EDITORIAL COMMENT: Spare a thought for heroic E. Guinea

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    Equatorial-GuineaEQUATORIAL Guinea has, by and large, hosted successful 2015 Nations Cup finals — the football has been captivating, a number of lightweights have punched above their weight and it will all come down to a Dream Final between favourites Cote d’Ivoire and Ghana tomorrow.

    Given that this tiny country only had a few months to prepare to host the tournament after Morocco pulled out, the people of Equatorial Guinea have risen to the challenge with remarkable distinction.

    They have been a credit to Africa, which faced the possible humiliation of having its premier football knock-out tournament being held, as some might have suggested, in Qatar, as Ebola threatened to knock this sporting festival out of this continent.

    President Mugabe, in his acceptance speech as the new African Union chairman, last week hailed Equatorial Guinea for standing up to be counted and taking over the hosting of the 2015 Nations Cup finals at such a short notice.

    The footballers of Equatorial Guinea responded well and, from being the lowest-ranked team at the tournament, they bravely fought their way into an historic appearance in the semi-finals and, before Thursday night, they were just one win away from playing in the final.

    Never before had this country’s national football team done so well, on the big stage, and their remarkable adventure charmed their country, and a continent that has always loved the little Davids that destroy the giant Goliaths, and there were great expectations in Equatorial Guinea, going into the semi-finals, that this could end as one of football’s greatest fairy-tales.

    The team’s 2-0 win over a highly-rated Gabon, which gave them the ticket into the quarter-finals, was very impressive while their never-say-die spirit, which saw them come from behind and score a last minute equaliser, before knocking Tunisia out of the last eight in extra-time, was remarkable.

    There were 15 250 fans, mostly Equatorial Guinea supporters, inside the Malabo Stadium on Thursday night, and about two million more watching the game live from their homes, who were carrying real hopes that this could be their country’s football finest hour.

    Sadly, the ugly and violent events inside the stadium, as it dawned on the home team’s fans that their dream of conquering the continent had come to an end after Ghana took a comfortable 3-0 lead, have taken away the gloss from this nation’s heroism in moving mountains to host such a big show at such short notice.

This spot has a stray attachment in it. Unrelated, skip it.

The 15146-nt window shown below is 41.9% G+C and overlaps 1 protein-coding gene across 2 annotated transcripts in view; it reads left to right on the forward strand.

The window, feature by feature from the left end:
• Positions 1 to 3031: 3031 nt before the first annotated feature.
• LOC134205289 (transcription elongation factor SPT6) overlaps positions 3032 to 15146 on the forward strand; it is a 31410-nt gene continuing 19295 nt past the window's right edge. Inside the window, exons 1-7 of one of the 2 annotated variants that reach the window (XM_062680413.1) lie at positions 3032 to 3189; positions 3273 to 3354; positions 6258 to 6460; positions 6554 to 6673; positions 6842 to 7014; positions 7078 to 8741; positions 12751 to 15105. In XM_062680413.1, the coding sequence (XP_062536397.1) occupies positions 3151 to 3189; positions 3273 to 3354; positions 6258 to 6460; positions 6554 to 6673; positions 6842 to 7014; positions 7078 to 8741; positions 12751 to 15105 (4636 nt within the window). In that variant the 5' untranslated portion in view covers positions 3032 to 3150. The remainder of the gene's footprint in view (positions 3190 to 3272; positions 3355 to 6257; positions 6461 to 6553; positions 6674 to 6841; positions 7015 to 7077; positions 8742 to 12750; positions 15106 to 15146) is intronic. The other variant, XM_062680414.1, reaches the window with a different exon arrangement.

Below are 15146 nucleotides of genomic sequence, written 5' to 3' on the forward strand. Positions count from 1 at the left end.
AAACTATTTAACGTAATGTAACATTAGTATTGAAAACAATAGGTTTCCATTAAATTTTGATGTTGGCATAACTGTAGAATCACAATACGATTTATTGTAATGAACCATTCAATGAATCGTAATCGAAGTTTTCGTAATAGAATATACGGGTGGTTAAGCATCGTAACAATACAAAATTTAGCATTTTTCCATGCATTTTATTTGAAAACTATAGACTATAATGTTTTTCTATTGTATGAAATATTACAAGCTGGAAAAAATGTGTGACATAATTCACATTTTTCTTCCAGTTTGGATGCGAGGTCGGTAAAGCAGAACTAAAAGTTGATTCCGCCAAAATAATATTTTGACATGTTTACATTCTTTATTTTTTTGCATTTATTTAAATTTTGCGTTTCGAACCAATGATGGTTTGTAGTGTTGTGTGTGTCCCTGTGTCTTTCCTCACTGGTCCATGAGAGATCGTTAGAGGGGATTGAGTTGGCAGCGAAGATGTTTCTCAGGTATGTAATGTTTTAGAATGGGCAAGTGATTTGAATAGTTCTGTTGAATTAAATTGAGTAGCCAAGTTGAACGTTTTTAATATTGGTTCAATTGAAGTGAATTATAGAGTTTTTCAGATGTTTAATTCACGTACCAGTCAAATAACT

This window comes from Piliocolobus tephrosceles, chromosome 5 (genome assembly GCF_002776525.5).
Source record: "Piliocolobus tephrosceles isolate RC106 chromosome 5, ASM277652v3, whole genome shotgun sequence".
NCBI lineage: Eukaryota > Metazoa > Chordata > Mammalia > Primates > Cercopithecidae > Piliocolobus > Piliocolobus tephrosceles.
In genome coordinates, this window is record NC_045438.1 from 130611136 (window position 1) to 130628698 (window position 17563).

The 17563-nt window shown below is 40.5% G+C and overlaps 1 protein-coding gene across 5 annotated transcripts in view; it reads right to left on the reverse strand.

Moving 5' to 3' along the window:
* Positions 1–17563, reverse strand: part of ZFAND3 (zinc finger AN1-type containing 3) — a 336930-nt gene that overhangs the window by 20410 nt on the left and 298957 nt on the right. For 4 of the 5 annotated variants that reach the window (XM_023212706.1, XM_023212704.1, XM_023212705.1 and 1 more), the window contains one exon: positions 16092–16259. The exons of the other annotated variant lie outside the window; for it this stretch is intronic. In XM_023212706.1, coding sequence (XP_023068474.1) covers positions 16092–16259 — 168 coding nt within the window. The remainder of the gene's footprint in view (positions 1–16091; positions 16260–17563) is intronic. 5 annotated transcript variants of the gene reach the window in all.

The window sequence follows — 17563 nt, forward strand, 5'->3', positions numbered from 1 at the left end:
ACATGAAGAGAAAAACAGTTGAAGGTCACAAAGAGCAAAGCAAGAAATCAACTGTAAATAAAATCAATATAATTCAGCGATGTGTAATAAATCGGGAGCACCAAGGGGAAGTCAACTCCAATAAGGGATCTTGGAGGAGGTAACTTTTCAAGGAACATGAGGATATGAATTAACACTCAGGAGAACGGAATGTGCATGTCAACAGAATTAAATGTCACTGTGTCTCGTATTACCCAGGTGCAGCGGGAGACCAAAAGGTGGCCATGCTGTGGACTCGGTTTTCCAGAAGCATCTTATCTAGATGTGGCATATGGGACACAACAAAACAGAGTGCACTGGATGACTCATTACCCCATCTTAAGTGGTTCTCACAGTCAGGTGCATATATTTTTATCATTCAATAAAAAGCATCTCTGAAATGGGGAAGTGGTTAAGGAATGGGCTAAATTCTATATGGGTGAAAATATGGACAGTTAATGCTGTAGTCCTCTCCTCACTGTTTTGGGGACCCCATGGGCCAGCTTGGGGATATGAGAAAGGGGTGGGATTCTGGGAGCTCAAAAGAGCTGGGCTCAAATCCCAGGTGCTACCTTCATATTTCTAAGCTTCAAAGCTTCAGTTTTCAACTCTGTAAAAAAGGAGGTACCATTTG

As the world watched, in disbelief, the Ghana players and match officials needed the protection of the police, as missiles rained from the stands, as they made their way into the dressing rooms at half-time.

    Then, with just eight minutes of regulation time left, the game was stopped after hundreds of Ghanaian fans sought refuge on the field, from host fans in the stands who were pelting them with missiles, and what was supposed to be Equatorial Guinea’s finest hour in football was slowly turning into a nightmare.

    It’s a shame that, in this age and era, we should be broadcasting such sickening images to the world and whatever Equatorial Guinea had gained, in successfully hosting this Nations Cup finals, was lost in that mayhem.

    “We’re lucky we haven’t lost any lives, though people have sustained injuries arising from objects thrown at them,” Ghana Football Association president, Kwesi Nyantakyi, said after the game.

    We have lost a lot of lives at football stadiums on this continent — 73 fans were killed in a stadium in Port Said, Egypt, in 2012 during a stampede, 19 died in a stadium in Abidjan, Cote d’Ivoire, in 2009, 126 fans died in a stadium in Accra, Ghana, in 2001 and, in the same year, a stampede killed 43 fans at Ellis Park in Johannesburg.

    African football cannot afford to lose more lives in such riots and it’s sad that our game’s leaders have failed to stamp out this cancer and the events in Malabo on Thursday night show that we are still far away from taming this animal.

    Nyantakyi correctly noted that what should have been a memorable night, for Ghanaian, if not African football, when the sleek Black Stars turned on the style with a dominant performance that overwhelmed the hosts, will sadly be remembered for all the negativity that stemmed from the violence.

    It’s sad that all the sports headlines, in the international news media, were about the violence rather than the football and it’s a shame that a few thugs, who could not accept defeat, messed it up for a country that moved mountains, at a very short notice, to host a successful major football tournament.

    Critics of African football will point to those violent disturbances as proof that the game here is still backwards and, a continent that just five years ago successfully hosted the World Cup, sadly has to look itself in the mirror and deal with the threat of hooliganism.

    There will be punishment meted out on the hosts, as usual, but the fans themselves have to play their part to ensure that football remains a very safe game, where people can take their families, without fearing that they might not return home to tell the story of what unfolded on the pitch.

    Everyone should play their part.